The PSC Protocol and Third Party African States
39 Pages Posted: 22 Nov 2009 Last revised: 9 Dec 2009
Date Written: November 22, 2009
With the metamorphosis of the Organisation of African Unity (OAU) to the African Union (AU) the legal framework of the continent also underwent drastic change. The Constitutive Act and the Protocol relating to the Establishment of the Peace and Security Council of the African Union (PSC Protocol) are the two most progressive instruments of the continent. The latter is essential to the causes of peace, security and human rights in Africa. Although it is commendable that the Constitutive Act and the PSC Protocol have already acquired 53 and 43 ratifications respectively, it is also important to note that certain parts of the latter instrument have application on third party African States. There are many ways by which the Protocol applies (binds) the ten African countries that have not ratified it. (1) The textual reading of the Protocol simply engulfs third parties and an argument can be made to the effect that African leaders intended the Protocol to bind all AU members without the need for their consent. Indeed, this argument is plausible because to a large extent, the Protocol is an implementation mechanism of grand principles accepted by all African countries under the Constitutive Act. (2) The exception principles of the Vienna Convention on the Law of Treaties (1969) (VCLT), under which circumstance a treaty binds a third party State, seem to apply to PSC Protocol. (3) The Protocol also embodies customary international and African law which binds all African States independent of their consent.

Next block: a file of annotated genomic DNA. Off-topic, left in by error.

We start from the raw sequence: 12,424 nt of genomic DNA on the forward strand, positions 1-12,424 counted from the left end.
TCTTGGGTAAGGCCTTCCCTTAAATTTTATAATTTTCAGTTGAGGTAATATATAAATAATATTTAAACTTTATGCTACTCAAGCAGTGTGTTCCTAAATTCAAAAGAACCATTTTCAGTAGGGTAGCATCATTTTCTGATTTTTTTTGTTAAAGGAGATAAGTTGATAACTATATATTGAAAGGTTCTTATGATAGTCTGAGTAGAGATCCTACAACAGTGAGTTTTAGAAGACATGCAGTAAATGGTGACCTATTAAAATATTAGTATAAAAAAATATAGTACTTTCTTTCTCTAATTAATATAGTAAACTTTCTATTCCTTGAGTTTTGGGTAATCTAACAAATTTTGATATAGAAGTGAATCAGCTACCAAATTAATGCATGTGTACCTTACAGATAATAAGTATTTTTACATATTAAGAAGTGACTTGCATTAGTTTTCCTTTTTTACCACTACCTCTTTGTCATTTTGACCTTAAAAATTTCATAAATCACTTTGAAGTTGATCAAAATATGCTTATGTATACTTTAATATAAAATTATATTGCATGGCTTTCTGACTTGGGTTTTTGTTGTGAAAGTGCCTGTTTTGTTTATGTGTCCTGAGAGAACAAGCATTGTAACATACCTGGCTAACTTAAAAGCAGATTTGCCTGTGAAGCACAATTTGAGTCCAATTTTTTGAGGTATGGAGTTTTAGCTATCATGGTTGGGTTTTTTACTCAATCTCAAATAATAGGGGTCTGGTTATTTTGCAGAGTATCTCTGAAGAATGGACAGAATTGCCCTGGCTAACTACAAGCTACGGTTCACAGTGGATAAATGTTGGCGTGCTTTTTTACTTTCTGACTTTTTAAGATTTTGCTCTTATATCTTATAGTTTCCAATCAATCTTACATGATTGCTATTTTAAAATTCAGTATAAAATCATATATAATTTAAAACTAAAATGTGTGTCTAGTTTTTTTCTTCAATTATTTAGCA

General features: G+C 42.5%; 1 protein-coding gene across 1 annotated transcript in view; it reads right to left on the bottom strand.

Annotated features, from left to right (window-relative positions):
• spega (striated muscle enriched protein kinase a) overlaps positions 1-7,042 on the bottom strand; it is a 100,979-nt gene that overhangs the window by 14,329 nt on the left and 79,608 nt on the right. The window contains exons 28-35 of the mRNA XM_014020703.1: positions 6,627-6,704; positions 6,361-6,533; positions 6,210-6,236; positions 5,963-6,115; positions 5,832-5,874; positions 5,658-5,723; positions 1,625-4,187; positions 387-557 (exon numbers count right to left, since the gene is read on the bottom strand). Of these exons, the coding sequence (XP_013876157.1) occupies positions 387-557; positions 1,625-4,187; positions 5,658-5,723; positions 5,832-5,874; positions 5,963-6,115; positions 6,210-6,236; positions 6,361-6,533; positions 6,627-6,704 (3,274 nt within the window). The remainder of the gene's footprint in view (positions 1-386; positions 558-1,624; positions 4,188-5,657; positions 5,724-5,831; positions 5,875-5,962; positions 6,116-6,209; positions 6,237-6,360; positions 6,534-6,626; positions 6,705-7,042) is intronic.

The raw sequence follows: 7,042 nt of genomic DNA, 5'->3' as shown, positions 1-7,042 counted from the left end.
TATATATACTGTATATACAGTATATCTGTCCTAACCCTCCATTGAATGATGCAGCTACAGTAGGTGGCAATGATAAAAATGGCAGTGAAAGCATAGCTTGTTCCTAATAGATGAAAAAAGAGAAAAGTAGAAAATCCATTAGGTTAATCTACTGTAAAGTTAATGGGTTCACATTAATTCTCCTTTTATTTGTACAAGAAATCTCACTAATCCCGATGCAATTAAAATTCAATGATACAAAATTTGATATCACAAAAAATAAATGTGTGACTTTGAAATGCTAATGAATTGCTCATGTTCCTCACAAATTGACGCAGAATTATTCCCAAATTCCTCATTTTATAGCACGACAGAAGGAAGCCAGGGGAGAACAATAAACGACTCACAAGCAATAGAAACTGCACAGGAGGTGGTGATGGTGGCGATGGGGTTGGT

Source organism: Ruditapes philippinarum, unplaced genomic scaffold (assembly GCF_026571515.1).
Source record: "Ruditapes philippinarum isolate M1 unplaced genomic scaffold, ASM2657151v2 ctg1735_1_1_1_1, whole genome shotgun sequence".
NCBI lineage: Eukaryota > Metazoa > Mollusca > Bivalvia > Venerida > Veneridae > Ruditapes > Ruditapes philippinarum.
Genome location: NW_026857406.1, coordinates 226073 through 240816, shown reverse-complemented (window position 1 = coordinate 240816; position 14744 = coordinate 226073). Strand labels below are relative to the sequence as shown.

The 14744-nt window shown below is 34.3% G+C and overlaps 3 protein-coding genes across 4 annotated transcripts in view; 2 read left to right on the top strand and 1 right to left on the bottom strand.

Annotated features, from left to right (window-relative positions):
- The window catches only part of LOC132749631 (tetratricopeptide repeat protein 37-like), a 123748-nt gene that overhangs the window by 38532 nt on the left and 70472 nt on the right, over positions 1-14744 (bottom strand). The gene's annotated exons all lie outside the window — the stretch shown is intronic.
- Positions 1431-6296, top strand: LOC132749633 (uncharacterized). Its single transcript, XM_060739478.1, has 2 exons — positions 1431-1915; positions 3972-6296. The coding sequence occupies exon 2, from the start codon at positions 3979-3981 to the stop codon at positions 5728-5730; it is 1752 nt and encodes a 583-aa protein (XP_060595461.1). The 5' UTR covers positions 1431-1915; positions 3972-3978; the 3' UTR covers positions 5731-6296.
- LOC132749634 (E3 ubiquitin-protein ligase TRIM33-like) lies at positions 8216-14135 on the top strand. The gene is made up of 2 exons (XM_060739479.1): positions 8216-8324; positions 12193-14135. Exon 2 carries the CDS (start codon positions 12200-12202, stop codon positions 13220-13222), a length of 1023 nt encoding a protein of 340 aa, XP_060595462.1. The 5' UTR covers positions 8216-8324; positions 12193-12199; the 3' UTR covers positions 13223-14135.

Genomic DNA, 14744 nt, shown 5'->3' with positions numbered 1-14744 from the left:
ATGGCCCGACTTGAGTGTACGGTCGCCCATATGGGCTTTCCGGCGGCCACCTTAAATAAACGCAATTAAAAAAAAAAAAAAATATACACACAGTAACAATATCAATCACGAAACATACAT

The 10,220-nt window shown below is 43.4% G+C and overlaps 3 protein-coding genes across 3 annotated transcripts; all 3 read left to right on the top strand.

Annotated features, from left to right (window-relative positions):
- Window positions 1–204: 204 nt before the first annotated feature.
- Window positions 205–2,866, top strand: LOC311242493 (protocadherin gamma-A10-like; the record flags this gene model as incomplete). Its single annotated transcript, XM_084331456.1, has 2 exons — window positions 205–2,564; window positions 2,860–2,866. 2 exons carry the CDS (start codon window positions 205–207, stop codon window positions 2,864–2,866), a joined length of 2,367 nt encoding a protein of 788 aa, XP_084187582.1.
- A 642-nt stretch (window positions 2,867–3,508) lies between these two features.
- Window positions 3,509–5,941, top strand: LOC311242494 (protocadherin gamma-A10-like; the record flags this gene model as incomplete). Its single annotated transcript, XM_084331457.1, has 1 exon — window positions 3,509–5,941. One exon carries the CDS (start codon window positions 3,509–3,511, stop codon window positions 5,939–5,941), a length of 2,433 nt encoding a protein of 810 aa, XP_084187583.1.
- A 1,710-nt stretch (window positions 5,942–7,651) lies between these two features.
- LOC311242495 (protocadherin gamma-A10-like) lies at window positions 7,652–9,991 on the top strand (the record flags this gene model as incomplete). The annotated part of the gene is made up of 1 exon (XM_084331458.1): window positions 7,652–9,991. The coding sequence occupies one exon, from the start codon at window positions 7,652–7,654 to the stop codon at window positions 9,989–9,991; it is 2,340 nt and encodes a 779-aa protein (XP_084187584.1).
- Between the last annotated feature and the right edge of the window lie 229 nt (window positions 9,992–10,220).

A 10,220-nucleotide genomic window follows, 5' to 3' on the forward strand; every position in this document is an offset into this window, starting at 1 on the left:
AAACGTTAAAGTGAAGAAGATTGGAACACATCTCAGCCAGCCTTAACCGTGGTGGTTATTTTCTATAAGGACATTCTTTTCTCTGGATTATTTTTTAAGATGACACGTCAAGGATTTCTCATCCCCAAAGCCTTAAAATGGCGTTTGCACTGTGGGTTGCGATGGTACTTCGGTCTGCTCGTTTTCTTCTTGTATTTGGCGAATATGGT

Keywords: African Union Peace Security Council Non-Member States Vienna Convention Law Treaties
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